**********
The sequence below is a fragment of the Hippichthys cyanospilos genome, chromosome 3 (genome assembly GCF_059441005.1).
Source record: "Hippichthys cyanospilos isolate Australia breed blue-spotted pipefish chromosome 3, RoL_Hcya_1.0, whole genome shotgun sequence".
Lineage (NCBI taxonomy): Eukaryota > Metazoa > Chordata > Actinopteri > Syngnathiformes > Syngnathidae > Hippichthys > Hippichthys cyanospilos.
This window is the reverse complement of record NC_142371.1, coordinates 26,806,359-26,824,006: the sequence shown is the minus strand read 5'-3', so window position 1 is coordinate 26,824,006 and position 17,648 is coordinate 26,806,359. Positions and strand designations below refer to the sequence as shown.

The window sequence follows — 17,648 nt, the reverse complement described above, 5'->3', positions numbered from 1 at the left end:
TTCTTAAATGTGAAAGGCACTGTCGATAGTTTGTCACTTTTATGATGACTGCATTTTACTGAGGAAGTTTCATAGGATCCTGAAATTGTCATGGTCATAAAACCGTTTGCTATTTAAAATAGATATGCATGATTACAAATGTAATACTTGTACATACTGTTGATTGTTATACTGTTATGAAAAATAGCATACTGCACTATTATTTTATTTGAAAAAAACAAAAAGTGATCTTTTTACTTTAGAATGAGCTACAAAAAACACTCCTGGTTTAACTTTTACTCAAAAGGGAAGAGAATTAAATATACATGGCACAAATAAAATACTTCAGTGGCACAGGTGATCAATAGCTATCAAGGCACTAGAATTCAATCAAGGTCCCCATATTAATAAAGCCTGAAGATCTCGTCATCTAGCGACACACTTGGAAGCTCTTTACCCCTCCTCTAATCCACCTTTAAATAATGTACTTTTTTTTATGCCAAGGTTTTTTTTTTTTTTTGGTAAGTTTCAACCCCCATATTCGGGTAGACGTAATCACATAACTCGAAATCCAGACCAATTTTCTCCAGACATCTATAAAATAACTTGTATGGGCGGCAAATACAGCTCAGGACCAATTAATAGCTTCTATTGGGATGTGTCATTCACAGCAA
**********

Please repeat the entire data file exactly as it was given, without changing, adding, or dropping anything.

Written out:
The sequence below is a fragment of the Hippichthys cyanospilos genome, chromosome 3 (genome assembly GCF_059441005.1).
Source record: "Hippichthys cyanospilos isolate Australia breed blue-spotted pipefish chromosome 3, RoL_Hcya_1.0, whole genome shotgun sequence".
Lineage (NCBI taxonomy): Eukaryota > Metazoa > Chordata > Actinopteri > Syngnathiformes > Syngnathidae > Hippichthys > Hippichthys cyanospilos.
This window is the reverse complement of record NC_142371.1, coordinates 26,806,359-26,824,006: the sequence shown is the minus strand read 5'-3', so window position 1 is coordinate 26,824,006 and position 17,648 is coordinate 26,806,359. Positions and strand designations below refer to the sequence as shown.

The window sequence follows — 17,648 nt, the reverse complement described above, 5'->3', positions numbered from 1 at the left end:
TTCTTAAATGTGAAAGGCACTGTCGATAGTTTGTCACTTTTATGATGACTGCATTTTACTGAGGAAGTTTCATAGGATCCTGAAATTGTCATGGTCATAAAACCGTTTGCTATTTAAAATAGATATGCATGATTACAAATGTAATACTTGTACATACTGTTGATTGTTATACTGTTATGAAAAATAGCATACTGCACTATTATTTTATTTGAAAAAAACAAAAAGTGATCTTTTTACTTTAGAATGAGCTACAAAAAACACTCCTGGTTTAACTTTTACTCAAAAGGGAAGAGAATTAAATATACATGGCACAAATAAAATACTTCAGTGGCACAGGTGATCAATAGCTATCAAGGCACTAGAATTCAATCAAGGTCCCCATATTAATAAAGCCTGAAGATCTCGTCATCTAGCGACACACTTGGAAGCTCTTTACCCCTCCTCTAATCCACCTTTAAATAATGTACTTTTTTTTATGCCAAGGTTTTTTTTTTTTTTTGGTAAGTTTCAACCCCCATATTCGGGTAGACGTAATCACATAACTCGAAATCCAGACCAATTTTCTCCAGACATCTATAAAATAACTTGTATGGGCGGCAAATACAGCTCAGGACCAATTAATAGCTTCTATTGGGATGTGTCATTCACAGCAA